Jekyll & Hyde
Good and evil battle it out compellingly in the Players’ Jekyll & Hyde.
By Kay Kipling
Composer Frank Wildhorn has been wildly successful with musicals ranging from The Scarlet Pimpernel to The Civil War to one of his earlier hits, Jekyll & Hyde—successful with audiences, that is, if not always with critics (sound familiar, Andrew Lloyd Webber fans?) Some musical theater aficionados consider his melodies too predictable or pedestrian, his book partners too liberal or simplistic with adapting well-known works
But that needn’t concern anyone headed to the Players of Sarasota production of Jekyll & Hyde now onstage. Lovers of Jekyll & Hyde, the Musical (they’re called Jekkies) will thrill to it, and even those not in the Wildhorn fan club should be impressed with the high quality of the Players’ staging.
That includes very nearly everything here: the scenic design by Mathew Nitsch, which is both haunting in its evocation of Victorian London and smoothly adaptable for quick and numerous set changes; the costumes by Kaylene McCaw, which cover a convincing range of upper and lower-class garments, as well as some provocative showgirl wear; the lighting by Neal M. Kerr, appropriately spooky; the music direction by Rick Bogner, outstanding throughout; and the overall direction and choreography of Bob Trisolini, which pull out all the emotional stops in this adaptation of the classic Robert Louis Stevenson novel about a humanitarian doctor whose research into good and evil leads to tragic results.
And then there’s the cast. Trisolini was either extremely fortunate or extremely diligent in attracting some of the cream of the local crop of community theater actors and singers. That success extends not only to the leads (Steve and Dianne Dawson as Jekyll/Hyde and the doomed prostitute Lucy) but pretty much throughout the ranks. Players veteran Chris Caswell plays Jekyll’s loyal friend with satisfactory understatement, newcomer Charleene Closshey scores with her presence and vocals as Jekyll’s fiancée, Emma, and the crew of upper-crust murder victims here are a satisfying blend of physical types appropriate for the characters.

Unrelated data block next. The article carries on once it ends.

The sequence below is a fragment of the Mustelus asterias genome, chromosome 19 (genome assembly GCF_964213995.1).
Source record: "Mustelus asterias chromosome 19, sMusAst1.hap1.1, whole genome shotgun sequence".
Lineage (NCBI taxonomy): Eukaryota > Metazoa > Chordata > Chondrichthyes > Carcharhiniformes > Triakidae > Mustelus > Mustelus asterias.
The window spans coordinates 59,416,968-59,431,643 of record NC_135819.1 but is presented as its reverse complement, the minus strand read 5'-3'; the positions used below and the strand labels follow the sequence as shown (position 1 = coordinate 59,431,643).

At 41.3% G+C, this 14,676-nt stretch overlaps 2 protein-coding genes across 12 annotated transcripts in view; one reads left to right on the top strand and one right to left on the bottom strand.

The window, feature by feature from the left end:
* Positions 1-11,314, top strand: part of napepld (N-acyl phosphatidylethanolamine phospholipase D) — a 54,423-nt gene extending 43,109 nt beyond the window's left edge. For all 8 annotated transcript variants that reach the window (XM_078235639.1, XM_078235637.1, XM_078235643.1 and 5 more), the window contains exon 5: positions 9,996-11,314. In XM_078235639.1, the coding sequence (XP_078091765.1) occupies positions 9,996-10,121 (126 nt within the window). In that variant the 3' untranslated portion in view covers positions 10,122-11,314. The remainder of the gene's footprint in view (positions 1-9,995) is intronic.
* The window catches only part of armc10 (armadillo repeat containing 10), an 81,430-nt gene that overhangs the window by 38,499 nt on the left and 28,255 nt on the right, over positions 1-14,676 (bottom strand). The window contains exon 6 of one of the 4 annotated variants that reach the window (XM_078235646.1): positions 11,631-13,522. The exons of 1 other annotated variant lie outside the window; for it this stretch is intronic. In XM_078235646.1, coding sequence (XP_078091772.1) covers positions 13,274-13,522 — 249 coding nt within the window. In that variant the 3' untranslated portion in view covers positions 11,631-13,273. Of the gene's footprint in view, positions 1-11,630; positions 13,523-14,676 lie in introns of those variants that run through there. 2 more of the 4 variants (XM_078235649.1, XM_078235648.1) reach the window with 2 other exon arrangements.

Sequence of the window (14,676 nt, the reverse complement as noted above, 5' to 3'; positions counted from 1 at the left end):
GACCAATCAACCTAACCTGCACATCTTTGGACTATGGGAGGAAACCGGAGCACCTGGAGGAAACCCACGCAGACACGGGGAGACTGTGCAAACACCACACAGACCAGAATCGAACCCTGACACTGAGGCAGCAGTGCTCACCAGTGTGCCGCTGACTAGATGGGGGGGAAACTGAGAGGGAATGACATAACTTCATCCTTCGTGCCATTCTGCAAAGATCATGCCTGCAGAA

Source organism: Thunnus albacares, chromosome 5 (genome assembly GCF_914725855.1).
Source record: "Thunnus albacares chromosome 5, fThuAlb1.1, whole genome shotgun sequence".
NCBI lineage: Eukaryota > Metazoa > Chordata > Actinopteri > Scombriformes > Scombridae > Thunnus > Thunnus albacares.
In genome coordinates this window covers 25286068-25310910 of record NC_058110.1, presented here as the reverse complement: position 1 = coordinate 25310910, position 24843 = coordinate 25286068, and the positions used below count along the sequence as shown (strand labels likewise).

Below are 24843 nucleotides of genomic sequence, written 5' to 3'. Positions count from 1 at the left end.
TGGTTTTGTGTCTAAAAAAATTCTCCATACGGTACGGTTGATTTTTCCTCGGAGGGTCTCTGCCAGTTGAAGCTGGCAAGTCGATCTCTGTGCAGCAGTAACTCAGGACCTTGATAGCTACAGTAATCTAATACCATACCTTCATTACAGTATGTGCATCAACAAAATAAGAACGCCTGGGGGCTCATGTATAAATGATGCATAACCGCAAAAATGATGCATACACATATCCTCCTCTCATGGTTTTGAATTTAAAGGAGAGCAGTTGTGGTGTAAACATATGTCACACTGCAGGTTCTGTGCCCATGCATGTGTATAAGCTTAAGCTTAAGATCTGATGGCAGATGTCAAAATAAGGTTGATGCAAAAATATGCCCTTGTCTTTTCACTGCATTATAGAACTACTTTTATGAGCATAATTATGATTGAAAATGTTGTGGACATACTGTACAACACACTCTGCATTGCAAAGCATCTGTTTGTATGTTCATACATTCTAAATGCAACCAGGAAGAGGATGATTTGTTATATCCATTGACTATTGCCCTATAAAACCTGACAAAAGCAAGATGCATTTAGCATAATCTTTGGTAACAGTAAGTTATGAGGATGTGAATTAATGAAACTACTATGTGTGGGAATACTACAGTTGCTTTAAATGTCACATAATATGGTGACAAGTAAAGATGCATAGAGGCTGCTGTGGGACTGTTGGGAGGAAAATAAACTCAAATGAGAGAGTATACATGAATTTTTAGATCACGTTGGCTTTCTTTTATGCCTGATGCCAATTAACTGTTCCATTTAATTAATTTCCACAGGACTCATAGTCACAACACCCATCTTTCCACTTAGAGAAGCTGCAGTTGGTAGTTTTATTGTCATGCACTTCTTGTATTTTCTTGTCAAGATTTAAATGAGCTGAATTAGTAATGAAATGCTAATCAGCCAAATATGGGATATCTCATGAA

All that said, much credit must be given to the Dawsons, who have worked together on a number of the area’s best musical theater productions. Both continue to stretch their talents; they’re praiseworthy here in tandem on numbers like Dangerous Game and Alive as well as on solos, especially in their big numbers toward the end, as Lucy hopes for A New Life and Jekyll and alter ego Hyde face the final Confrontation. That climactic scene is a dramatic highlight, accomplishing so much with swift changes in lighting, physical posture and vocal quality.
So, any faults to be found here lie with the material itself, not with the production, which should be a hit for the Players. It continues onstage through Nov. 4; for ticket info call 365-2494 or go to the players.org.